This ambiguity underscores another of Williams' themes - the dichotomy in human life between earthly lust and spiritual purity.We all hover somewhere between these irreconcilable poles ....Desire and Death. So Blanche takes a streetcar named Desire, exits at Cemeteries and looks for the Elysian Fields. At the end of the play Blanche is in her own Elysian Field.

So what's up with a name like Tennessee? Williams' childhood was not happy. He grew up in a small southern town with overly religious, un-loving parents. There was always tension and hostility in the household. Williams also grew up ignorant of sexual matters. After college, he travelled about and wrote. He briefly settled in New Orleans where he discovered his repressed sexuality as a gay man. Part of his new identity -- his coming out -- was to change his name to Tennessee. This was a bold step in the 40's and 50's because in those decades the gay world was clearly a hidden and taboo sub-culture. What's interesting is that while there are gay themes and characters in many of his plays, his gay characters are often highly sterotypical like the "mannish" lesbian nature of the hideously unsympathetic Miss Faulkes in Night of the Iguana, and in Cat on a Hot Tin Roof, Brick's "dark" secret concerns a homosexual love for a fellow athlete.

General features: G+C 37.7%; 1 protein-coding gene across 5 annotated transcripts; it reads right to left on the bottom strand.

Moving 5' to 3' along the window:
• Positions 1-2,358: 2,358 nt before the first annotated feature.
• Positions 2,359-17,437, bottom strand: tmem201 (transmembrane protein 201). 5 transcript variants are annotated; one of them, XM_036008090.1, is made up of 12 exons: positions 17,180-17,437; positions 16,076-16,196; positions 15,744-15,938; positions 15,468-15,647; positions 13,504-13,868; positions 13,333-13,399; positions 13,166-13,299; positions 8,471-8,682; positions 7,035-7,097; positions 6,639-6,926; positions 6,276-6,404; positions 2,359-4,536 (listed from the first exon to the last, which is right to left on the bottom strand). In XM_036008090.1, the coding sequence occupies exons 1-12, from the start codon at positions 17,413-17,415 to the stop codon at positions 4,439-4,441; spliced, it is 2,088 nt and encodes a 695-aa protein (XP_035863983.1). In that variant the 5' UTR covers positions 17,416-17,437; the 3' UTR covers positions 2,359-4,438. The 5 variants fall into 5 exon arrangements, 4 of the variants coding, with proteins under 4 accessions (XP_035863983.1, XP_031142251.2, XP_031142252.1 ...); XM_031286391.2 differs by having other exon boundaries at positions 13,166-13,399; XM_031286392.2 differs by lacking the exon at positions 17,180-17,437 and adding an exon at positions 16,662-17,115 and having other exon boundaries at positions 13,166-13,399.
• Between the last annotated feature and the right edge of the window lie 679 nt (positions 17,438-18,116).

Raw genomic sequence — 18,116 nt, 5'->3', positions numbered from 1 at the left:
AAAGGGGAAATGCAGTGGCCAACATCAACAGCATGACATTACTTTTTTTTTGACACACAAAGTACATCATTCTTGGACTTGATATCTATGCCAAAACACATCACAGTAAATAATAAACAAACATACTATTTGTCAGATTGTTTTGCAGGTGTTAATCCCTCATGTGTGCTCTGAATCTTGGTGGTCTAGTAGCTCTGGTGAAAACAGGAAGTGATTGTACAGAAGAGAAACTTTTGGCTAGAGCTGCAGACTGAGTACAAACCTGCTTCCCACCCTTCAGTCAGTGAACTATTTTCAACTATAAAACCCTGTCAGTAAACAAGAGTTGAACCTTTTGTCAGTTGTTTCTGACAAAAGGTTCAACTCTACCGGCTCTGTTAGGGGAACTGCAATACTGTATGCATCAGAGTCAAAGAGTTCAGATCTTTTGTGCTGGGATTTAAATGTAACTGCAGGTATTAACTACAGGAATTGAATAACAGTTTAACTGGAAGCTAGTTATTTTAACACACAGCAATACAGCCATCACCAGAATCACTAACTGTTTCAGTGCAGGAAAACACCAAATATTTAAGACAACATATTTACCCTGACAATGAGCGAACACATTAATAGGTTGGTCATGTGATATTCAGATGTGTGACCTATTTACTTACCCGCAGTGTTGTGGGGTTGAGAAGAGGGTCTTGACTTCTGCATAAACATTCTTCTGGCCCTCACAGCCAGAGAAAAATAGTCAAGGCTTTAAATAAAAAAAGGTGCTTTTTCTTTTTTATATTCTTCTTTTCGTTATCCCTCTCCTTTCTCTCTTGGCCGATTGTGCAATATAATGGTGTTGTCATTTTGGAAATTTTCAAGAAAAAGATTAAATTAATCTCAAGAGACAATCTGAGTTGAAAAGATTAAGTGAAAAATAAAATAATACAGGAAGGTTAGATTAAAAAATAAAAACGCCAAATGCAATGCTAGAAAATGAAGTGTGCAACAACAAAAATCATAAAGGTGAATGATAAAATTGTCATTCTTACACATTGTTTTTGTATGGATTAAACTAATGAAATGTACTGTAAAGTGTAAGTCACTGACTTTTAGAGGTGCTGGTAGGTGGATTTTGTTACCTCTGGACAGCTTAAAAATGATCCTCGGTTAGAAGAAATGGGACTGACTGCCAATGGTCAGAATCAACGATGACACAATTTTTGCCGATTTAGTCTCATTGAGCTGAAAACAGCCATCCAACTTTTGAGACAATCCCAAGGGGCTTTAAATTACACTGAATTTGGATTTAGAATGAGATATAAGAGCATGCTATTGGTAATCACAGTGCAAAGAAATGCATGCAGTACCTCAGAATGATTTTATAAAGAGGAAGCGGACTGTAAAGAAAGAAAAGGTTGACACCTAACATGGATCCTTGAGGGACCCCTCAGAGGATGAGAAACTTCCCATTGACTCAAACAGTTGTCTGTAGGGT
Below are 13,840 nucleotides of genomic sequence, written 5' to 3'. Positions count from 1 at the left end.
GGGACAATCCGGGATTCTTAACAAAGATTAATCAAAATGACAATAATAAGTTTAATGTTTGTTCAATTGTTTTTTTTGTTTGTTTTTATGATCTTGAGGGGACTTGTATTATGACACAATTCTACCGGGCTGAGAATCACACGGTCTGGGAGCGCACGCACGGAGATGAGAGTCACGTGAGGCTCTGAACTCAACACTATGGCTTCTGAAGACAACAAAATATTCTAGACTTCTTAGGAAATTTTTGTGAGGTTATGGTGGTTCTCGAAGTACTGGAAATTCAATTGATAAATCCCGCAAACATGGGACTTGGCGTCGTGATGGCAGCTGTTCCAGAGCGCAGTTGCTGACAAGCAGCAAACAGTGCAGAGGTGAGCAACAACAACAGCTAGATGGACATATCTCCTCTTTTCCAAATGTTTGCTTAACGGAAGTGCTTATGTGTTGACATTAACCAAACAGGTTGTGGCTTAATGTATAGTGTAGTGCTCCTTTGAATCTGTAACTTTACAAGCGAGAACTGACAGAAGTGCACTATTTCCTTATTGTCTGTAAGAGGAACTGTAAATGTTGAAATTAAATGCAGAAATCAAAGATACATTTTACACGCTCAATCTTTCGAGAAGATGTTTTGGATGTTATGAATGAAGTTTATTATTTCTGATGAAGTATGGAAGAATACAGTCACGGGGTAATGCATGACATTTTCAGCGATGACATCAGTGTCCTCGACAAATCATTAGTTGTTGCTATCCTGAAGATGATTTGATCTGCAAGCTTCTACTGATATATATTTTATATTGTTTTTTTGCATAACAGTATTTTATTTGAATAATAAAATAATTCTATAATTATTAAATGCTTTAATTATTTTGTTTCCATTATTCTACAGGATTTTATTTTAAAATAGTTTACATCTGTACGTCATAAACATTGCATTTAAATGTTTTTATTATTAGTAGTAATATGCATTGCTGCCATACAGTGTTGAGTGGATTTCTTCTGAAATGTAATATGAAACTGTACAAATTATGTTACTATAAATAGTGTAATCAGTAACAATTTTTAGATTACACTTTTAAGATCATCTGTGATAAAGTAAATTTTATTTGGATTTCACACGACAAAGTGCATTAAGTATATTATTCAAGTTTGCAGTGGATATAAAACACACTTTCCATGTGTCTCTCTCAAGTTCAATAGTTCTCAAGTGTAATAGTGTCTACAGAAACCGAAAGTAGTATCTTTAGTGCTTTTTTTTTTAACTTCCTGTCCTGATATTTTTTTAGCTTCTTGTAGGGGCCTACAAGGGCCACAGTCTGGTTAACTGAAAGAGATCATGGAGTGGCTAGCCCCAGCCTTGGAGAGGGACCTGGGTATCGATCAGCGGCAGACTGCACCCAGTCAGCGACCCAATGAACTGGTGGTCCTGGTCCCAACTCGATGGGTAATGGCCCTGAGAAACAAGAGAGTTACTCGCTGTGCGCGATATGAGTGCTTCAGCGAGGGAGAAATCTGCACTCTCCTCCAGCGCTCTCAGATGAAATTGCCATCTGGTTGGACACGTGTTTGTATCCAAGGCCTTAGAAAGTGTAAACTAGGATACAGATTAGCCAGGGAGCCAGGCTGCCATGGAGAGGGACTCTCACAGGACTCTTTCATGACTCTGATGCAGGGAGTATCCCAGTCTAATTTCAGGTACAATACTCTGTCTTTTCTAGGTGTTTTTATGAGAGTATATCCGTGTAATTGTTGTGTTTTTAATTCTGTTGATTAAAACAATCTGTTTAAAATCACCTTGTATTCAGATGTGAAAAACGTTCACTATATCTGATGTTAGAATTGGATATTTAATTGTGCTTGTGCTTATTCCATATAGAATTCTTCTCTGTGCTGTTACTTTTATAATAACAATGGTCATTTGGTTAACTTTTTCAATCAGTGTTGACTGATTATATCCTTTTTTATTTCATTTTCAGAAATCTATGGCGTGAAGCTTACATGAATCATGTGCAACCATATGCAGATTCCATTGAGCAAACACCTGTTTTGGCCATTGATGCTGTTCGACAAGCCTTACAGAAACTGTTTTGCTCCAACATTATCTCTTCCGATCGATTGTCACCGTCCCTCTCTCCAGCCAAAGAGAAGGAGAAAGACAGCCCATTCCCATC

Censorship: The video of the play starring Marlon Brando and Vivian Leigh was censored before release. Here's what missing because of the censoring:

(1) The video never clearly discloses that Blanche's first husband -- "the boy" -- kills himself because he was gay. Blanche discovers him with another man -- the "older" man -- and is horrified. To her eternal regret she rejects her young husband instead of helping him. Whenever she thinks of his death in the play and video, a polish polka is heard in the background -- the music playing the night of the suicide by a lake-side resort.

(2) In the play it is very clear that Stanley rapes Blanche, but the video can be interpreted as a beating only. (3) Finally, in the video, at the very end, Stella decides to leave Stanley with their baby because she suspects the truth. In the play, however, while suspicious, Stella enters her own world of denial. She chooses to believe Stanley's lies and she remains with him. Hollywood simply could not endorse Williams' conclusion that life is tragically and inherently unjust since the Stanleys of this world usually win.

But despite all of this tampering, the video is still powerful and moving and no actor has ever been able to match Marlon Brando. As Stanley Brando gives a stunning performance.

Enjoy the show.




This is the famous painting "Poker Night" by Thomas Harte Brenton. It depicts Scene ii of Streetcar.